You may have noticed, based on a couple of recent articles from our co-founder, Boris Renski, that Mirantis has changed from being a company focused on building a cloud for you to being a company that helps you get things done in the cloud. His first blog on the subject, “Infrastructure Software is Dead,” talked about how companies don’t want software, they want the outcomes the software is designed to produce, and the software itself is almost irrelevant. Now he’s published a second blog, “Can Google Android AWS,” taking the concept a step further and proposing that part of Google’s plan in open sourcing and championing Kubernetes is to destroy cloud switching costs, making it easier for people to choose a cloud other than AWS.
And he’s got a point. Kubernetes isn’t the only tool Google’s been championing; the Istio service mesh project and the Spinnaker deployment tool come to mind. The Cloud Native Computing Foundation gets proposals for new member projects constantly.
So what’s going on here?
In a word, the cloud itself is becoming commoditized; what’s important is how you use it. We’ve been beating that drum here at Mirantis for a while now, first with our foundation of Infrastructure as Code, and now with our DriveTrain deployment tool and StackLight monitoring. People thought it was a little weird at first, especially when Mirantis, traditionally an “OpenStack company” added Kubernetes to our roster.
Don’t get the wrong idea; we still do OpenStack, and we’re darn good at it. But this notion of open infrastructure is definitely where things are going.
Witness some of this week’s announcements from the OpenStack Foundation. Speaking from Sydney, Australia at the Fall 2017 OpenStack Summit, executive director of the OpenStack Foundation Jonathan Bryce talked about the Foundation’s plans to focus more on integrations and use cases.
The foundation will be “investing significant financial and technical resources in a four-part strategy to address integration of OpenStack and relevant open source technologies: documenting cross-project use cases, collaborating across communities, including upstream contributions to other open source projects, fostering new projects at the OpenStack Foundation, and coordinating end-to-end testing across projects.”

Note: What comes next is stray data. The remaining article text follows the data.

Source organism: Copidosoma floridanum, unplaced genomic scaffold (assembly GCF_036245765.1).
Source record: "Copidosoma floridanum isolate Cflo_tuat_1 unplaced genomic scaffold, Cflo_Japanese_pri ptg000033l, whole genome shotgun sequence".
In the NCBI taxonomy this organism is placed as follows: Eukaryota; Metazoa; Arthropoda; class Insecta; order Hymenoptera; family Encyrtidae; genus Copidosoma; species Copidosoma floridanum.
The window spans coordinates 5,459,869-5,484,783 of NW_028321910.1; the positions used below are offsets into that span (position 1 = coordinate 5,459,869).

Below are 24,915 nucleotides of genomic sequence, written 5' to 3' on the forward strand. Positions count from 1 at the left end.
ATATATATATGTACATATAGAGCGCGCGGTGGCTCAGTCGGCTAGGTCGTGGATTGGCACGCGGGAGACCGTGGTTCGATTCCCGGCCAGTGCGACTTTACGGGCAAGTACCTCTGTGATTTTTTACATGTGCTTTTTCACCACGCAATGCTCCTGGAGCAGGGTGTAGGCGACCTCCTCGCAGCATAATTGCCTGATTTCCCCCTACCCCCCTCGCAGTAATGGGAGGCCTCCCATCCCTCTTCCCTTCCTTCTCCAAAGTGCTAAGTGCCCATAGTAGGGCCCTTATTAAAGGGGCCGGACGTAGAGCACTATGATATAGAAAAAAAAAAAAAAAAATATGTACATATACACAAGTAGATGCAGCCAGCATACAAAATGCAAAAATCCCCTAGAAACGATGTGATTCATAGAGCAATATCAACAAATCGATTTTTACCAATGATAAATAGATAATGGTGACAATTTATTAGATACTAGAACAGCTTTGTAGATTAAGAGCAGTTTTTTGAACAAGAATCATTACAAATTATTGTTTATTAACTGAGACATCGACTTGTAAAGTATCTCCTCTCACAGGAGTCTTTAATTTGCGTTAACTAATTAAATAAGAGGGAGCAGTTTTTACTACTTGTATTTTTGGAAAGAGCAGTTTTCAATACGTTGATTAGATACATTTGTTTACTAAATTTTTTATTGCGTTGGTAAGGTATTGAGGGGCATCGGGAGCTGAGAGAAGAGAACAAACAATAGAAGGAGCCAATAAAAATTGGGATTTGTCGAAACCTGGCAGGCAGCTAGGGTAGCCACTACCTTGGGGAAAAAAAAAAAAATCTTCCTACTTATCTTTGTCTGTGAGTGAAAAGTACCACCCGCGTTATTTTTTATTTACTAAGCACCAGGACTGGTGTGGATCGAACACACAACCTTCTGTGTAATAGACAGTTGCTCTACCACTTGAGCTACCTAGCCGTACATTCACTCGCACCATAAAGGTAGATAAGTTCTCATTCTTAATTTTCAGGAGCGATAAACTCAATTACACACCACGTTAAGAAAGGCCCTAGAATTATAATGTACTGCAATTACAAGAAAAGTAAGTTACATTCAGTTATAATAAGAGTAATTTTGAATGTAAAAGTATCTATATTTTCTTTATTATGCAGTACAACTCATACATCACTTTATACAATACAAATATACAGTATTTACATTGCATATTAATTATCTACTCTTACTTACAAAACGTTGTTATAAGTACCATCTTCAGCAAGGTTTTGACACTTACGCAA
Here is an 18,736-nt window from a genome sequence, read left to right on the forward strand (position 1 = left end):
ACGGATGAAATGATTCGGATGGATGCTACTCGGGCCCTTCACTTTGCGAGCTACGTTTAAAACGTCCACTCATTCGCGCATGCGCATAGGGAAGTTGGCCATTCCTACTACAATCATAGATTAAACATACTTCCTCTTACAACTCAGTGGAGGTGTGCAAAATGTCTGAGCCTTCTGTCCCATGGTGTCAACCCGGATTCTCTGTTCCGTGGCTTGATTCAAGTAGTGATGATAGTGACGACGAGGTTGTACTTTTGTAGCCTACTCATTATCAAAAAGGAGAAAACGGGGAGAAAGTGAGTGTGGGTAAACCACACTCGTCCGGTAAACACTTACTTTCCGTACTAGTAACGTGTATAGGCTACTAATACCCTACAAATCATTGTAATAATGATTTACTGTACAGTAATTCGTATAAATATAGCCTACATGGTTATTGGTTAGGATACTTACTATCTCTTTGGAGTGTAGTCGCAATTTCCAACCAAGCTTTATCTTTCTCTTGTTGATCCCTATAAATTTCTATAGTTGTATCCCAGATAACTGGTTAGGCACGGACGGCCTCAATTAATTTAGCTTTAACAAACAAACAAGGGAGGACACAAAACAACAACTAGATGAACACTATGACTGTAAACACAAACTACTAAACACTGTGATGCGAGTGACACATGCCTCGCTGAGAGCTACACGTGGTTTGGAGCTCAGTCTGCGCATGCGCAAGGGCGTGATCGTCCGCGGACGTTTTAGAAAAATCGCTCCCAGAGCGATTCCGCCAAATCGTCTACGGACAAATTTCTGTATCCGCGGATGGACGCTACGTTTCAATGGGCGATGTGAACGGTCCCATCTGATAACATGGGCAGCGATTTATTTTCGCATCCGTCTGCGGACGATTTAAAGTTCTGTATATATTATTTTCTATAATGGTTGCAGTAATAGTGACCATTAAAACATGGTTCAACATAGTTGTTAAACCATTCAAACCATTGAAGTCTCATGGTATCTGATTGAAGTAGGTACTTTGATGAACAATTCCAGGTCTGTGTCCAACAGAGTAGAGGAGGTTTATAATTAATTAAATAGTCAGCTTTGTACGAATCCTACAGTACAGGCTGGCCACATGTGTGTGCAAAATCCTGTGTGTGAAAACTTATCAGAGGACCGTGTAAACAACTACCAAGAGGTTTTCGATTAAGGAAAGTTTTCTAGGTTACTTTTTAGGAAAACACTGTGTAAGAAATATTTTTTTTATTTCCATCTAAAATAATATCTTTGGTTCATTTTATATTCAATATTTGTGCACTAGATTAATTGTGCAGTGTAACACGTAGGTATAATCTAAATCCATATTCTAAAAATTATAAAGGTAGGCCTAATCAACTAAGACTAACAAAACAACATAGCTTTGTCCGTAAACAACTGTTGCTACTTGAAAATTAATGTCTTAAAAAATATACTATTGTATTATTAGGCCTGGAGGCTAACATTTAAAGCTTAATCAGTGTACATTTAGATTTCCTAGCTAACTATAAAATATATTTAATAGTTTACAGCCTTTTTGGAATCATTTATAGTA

Great, but what does that actually mean?
Documenting cross-project use cases
Now that OpenStack has finally got a firm footing in the enterprise, the foundation plans to focus on use cases, rather than the individual technologies necessary for enabling those use cases. In general the plan is to move from the traditional to the emerging use cases, including:
- Datacenter cloud infrastructure
- Container infrastructure
- Edge infrastructure
To enable all of these use cases, the foundation will be focusing on more than just OpenStack.
Collaborating across communities
While the OpenStack community has been producing actual software, one of the projects that uses it has a different model. The OPNFV project doesn’t actually produce software; instead, it works with other communities to define an overall system of projects to accomplish goals, doing gap analysis and producing code within those other communities to close those gaps.
The OpenStack Foundation will be doing something similar going forward, working to make sure that open source projects work properly together in order to enable its target use cases.
“As open source leaders, we’ll fail our user base if we deliver innovation without integration, meaning the operational tools and knowledge to put it all into production,” said Bryce. “By working together across projects, we can invest in closing this gap and ensuring that infrastructure is not only open but also consumable by anyone in the world.”
Fostering new projects at the OpenStack Foundation
Perhaps most interesting, however, is that fact that the foundation isn’t planning to limit itself to contributing to other projects; it is also considering taking additional projects under its wing, similar to the way in which the Cloud Native Computing Foundation (CNCF) provides support for the creation of specific technologies.
There’s one very interesting aspect of this goal, however: these projects will not necessarily follow the same governance model as OpenStack. And that makes sense; every community is different, so the foundation wants to make sure that each project owns its own progress.
Coordinating end-to-end testing across projects
Of course, it doesn’t matter what you put together if it can’t be used. The OpenStack Foundation is also talking about OpenLab, “a community-led program to test and improve support for the most popular Software Development Kits (SDKs)—as well as platforms like Kubernetes, Terraform, Cloud Foundry and more—on OpenStack. The goal is to improve the usability, reliability and resiliency of tools and applications for hybrid and multi-cloud environments.”
All of this comes as not just OpenStack, but the entire technology industry is trying to decide what it wants to be when it grows up. Technology is changing fast, leaving a huge gap between those who want to stay on the bleeding edge and those who want to use older, more tried-and-true (read: stable) software. In the coming months, we’ll see how the OpenStack Foundation bridges this gap in order to stay relevant as application developers increasingly move up the stack.